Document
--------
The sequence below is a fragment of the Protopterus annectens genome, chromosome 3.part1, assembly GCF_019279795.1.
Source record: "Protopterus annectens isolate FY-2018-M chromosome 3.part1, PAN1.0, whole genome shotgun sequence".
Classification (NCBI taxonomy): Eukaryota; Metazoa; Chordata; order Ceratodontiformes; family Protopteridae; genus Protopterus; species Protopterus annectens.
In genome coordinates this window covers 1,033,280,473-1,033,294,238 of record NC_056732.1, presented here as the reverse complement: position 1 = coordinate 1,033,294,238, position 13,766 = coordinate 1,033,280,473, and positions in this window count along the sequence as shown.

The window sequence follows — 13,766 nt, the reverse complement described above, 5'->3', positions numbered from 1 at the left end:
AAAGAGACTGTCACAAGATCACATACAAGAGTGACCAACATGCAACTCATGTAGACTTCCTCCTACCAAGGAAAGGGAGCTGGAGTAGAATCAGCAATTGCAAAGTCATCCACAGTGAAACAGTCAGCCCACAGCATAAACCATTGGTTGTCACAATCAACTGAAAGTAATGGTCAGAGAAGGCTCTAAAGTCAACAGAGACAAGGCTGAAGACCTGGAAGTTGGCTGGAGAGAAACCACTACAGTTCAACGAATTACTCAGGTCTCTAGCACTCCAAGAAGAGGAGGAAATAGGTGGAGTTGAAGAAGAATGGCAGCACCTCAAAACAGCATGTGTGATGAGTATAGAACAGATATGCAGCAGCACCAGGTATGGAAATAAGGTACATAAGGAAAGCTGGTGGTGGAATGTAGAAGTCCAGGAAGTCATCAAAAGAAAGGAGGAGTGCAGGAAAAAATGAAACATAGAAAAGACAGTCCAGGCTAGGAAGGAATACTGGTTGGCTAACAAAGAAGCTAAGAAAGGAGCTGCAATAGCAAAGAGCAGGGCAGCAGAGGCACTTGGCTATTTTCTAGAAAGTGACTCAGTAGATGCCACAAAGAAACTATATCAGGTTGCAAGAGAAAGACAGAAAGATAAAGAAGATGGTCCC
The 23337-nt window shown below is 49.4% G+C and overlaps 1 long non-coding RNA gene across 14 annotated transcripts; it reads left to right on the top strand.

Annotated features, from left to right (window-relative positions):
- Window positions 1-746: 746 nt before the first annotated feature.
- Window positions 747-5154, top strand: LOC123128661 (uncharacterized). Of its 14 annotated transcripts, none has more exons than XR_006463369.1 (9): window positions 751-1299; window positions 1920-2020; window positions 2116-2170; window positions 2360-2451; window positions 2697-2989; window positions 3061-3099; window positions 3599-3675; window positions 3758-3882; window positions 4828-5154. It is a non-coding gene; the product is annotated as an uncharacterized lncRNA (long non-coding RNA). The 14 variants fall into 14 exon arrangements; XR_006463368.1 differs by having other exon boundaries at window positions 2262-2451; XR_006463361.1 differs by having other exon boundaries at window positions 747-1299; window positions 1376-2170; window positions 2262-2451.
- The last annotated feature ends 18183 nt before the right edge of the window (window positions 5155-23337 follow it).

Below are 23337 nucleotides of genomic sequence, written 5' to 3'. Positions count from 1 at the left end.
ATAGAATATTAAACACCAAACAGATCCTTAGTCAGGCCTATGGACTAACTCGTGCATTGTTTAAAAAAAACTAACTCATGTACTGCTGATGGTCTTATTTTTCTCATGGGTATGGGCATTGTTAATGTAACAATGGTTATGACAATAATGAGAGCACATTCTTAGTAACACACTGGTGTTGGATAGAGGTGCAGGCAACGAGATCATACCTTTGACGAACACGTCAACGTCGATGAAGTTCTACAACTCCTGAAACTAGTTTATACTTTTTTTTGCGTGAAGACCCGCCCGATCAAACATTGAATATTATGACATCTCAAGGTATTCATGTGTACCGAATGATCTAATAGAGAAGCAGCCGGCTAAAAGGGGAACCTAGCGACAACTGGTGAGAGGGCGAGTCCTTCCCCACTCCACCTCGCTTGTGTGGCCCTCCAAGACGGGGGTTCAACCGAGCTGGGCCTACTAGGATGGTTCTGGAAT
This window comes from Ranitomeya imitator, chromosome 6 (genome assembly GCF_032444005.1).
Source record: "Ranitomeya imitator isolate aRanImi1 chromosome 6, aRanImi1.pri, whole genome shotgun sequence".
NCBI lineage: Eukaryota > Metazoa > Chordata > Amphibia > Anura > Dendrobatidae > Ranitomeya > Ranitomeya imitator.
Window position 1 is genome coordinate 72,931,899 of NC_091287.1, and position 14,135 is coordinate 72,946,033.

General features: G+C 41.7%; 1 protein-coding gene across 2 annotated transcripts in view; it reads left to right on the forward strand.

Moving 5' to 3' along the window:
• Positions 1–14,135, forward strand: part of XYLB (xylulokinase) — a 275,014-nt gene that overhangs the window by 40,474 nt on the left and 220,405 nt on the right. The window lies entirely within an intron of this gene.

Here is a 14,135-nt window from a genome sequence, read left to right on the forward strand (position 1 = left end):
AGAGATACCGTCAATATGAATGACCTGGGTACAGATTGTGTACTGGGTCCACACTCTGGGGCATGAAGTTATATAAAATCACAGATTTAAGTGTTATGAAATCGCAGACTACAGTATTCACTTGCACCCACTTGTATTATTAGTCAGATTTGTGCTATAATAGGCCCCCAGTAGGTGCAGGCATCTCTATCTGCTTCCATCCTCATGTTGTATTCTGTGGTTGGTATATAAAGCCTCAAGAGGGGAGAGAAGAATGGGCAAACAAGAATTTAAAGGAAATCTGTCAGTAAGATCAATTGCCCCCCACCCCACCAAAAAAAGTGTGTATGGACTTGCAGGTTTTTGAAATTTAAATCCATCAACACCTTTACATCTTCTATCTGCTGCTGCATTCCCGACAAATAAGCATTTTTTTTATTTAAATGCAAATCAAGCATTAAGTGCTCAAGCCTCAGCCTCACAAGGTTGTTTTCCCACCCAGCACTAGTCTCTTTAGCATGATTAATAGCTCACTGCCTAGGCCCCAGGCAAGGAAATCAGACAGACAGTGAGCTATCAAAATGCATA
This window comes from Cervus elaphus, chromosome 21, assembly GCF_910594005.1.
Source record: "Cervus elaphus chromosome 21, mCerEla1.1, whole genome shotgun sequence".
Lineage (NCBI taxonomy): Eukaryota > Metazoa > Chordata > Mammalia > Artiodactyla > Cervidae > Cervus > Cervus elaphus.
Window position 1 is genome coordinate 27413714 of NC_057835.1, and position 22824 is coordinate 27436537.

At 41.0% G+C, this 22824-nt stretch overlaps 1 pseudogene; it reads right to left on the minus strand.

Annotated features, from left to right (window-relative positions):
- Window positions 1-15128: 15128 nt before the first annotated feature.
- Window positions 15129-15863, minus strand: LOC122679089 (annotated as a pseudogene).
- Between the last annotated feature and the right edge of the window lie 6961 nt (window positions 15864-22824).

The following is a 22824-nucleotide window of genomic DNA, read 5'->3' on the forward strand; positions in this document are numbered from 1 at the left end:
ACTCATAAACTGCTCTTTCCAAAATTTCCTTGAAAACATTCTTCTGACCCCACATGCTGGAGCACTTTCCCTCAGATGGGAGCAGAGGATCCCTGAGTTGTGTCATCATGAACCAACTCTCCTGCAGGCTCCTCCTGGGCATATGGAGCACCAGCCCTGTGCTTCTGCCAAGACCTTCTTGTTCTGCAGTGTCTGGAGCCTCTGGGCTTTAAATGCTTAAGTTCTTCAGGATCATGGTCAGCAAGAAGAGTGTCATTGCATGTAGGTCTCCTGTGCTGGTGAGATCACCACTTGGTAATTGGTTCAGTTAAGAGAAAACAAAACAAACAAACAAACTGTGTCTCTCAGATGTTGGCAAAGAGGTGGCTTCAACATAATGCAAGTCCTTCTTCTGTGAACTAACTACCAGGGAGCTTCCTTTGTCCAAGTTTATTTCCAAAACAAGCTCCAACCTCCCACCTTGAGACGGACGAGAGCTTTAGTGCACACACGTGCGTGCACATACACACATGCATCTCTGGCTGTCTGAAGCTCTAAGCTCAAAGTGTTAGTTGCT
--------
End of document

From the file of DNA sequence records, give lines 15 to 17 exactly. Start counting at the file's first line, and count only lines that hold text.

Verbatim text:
Source record: "Ranitomeya imitator isolate aRanImi1 chromosome 6, aRanImi1.pri, whole genome shotgun sequence".
NCBI lineage: Eukaryota > Metazoa > Chordata > Amphibia > Anura > Dendrobatidae > Ranitomeya > Ranitomeya imitator.
Window position 1 is genome coordinate 72,931,899 of NC_091287.1, and position 14,135 is coordinate 72,946,033.